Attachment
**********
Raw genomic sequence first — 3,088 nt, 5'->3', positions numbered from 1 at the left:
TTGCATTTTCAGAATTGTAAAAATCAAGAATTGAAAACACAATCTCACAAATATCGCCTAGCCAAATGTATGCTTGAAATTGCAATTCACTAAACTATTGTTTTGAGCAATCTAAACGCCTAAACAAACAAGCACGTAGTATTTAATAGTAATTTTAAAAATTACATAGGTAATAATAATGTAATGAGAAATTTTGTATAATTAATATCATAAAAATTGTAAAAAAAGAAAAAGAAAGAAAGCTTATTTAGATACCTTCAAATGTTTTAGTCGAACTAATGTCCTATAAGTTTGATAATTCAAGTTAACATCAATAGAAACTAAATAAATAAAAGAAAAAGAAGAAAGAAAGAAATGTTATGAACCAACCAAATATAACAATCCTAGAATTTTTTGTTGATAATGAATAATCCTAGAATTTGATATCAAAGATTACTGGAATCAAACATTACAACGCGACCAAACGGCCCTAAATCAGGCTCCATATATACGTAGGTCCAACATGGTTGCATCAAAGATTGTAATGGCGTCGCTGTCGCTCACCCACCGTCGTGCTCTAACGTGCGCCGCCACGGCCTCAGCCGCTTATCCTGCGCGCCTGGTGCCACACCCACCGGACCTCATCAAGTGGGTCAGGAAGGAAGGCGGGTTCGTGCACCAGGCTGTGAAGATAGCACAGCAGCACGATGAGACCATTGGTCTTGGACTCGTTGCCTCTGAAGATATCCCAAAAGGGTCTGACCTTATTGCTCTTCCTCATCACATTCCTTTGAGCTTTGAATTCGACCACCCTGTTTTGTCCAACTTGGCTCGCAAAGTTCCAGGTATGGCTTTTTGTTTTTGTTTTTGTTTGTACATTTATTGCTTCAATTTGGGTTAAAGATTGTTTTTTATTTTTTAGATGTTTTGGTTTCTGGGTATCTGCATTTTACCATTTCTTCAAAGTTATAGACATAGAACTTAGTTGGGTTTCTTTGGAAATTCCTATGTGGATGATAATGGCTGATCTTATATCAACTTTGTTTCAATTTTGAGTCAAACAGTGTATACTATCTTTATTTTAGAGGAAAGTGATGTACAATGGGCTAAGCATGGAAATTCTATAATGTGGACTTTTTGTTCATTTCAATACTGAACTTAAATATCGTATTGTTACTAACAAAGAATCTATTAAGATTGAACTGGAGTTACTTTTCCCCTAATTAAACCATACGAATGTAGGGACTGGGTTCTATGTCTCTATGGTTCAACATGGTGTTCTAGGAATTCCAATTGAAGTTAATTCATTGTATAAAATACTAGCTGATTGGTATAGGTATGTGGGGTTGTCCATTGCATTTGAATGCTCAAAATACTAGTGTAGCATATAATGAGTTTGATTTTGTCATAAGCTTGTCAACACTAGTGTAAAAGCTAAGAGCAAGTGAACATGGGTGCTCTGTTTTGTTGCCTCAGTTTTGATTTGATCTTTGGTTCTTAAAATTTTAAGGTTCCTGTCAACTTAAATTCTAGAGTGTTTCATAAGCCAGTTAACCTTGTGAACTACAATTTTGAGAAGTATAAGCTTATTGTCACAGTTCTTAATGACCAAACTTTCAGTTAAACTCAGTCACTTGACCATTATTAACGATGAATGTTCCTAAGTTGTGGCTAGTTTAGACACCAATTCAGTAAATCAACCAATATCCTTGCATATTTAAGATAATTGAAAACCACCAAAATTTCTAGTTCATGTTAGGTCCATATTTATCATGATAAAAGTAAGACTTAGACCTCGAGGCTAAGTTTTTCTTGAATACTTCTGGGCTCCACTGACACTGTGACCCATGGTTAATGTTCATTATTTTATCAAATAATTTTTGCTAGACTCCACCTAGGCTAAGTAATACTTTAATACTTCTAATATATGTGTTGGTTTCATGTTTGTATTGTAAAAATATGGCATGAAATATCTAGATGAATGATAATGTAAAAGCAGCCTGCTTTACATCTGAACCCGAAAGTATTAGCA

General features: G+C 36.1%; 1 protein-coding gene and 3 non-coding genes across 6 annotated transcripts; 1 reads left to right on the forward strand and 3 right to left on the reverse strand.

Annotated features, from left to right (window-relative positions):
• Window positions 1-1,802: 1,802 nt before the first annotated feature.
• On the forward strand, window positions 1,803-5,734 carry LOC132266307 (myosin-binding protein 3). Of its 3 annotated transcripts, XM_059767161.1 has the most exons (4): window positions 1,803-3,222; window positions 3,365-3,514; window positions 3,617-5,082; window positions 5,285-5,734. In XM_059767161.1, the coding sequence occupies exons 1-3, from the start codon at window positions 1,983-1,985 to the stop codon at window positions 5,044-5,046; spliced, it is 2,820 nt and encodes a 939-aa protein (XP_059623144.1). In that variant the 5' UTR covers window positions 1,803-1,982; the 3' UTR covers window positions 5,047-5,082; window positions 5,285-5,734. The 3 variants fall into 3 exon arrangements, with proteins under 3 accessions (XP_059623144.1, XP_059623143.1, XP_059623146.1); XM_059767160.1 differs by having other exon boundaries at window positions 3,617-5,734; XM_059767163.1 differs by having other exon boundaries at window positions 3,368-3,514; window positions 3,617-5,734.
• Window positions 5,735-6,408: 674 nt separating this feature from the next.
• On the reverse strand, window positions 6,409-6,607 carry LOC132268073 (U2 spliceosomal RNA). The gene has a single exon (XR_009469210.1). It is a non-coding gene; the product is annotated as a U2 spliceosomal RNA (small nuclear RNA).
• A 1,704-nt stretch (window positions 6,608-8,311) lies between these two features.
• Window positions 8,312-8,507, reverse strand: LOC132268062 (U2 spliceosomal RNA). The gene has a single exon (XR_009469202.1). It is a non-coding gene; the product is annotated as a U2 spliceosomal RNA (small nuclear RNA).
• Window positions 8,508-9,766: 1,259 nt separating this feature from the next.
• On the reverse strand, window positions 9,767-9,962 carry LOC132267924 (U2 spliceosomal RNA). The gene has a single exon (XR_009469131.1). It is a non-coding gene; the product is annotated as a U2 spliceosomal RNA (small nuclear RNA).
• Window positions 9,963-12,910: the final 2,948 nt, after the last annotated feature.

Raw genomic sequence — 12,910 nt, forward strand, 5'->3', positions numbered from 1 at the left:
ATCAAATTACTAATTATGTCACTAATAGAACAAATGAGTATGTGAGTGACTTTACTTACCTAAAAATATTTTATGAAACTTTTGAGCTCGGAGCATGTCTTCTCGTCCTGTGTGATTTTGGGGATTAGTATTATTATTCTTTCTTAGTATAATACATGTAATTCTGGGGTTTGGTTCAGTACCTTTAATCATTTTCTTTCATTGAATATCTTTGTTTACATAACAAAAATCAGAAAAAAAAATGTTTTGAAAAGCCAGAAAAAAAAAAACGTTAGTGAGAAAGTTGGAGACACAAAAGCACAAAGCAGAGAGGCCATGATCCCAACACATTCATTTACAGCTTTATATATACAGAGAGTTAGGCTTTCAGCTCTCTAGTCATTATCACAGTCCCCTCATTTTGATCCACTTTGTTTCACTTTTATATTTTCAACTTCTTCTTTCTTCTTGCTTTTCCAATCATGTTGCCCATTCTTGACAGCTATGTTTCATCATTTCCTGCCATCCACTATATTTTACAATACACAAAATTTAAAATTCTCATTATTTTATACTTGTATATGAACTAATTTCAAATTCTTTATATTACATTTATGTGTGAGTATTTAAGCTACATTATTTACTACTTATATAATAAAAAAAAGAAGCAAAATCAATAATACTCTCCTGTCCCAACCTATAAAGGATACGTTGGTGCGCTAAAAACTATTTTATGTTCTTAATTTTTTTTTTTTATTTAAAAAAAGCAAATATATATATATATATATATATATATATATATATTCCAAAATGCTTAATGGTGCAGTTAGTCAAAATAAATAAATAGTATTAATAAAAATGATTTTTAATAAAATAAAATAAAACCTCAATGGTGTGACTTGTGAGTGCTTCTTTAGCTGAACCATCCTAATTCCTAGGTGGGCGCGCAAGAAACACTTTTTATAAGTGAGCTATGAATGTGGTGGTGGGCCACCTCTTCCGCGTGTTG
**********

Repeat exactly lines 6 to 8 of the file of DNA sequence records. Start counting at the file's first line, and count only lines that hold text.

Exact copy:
• On the forward strand, window positions 1,803-5,734 carry LOC132266307 (myosin-binding protein 3). Of its 3 annotated transcripts, XM_059767161.1 has the most exons (4): window positions 1,803-3,222; window positions 3,365-3,514; window positions 3,617-5,082; window positions 5,285-5,734. In XM_059767161.1, the coding sequence occupies exons 1-3, from the start codon at window positions 1,983-1,985 to the stop codon at window positions 5,044-5,046; spliced, it is 2,820 nt and encodes a 939-aa protein (XP_059623144.1). In that variant the 5' UTR covers window positions 1,803-1,982; the 3' UTR covers window positions 5,047-5,082; window positions 5,285-5,734. The 3 variants fall into 3 exon arrangements, with proteins under 3 accessions (XP_059623144.1, XP_059623143.1, XP_059623146.1); XM_059767160.1 differs by having other exon boundaries at window positions 3,617-5,734; XM_059767163.1 differs by having other exon boundaries at window positions 3,368-3,514; window positions 3,617-5,734.
• Window positions 5,735-6,408: 674 nt separating this feature from the next.
• On the reverse strand, window positions 6,409-6,607 carry LOC132268073 (U2 spliceosomal RNA). The gene has a single exon (XR_009469210.1). It is a non-coding gene; the product is annotated as a U2 spliceosomal RNA (small nuclear RNA).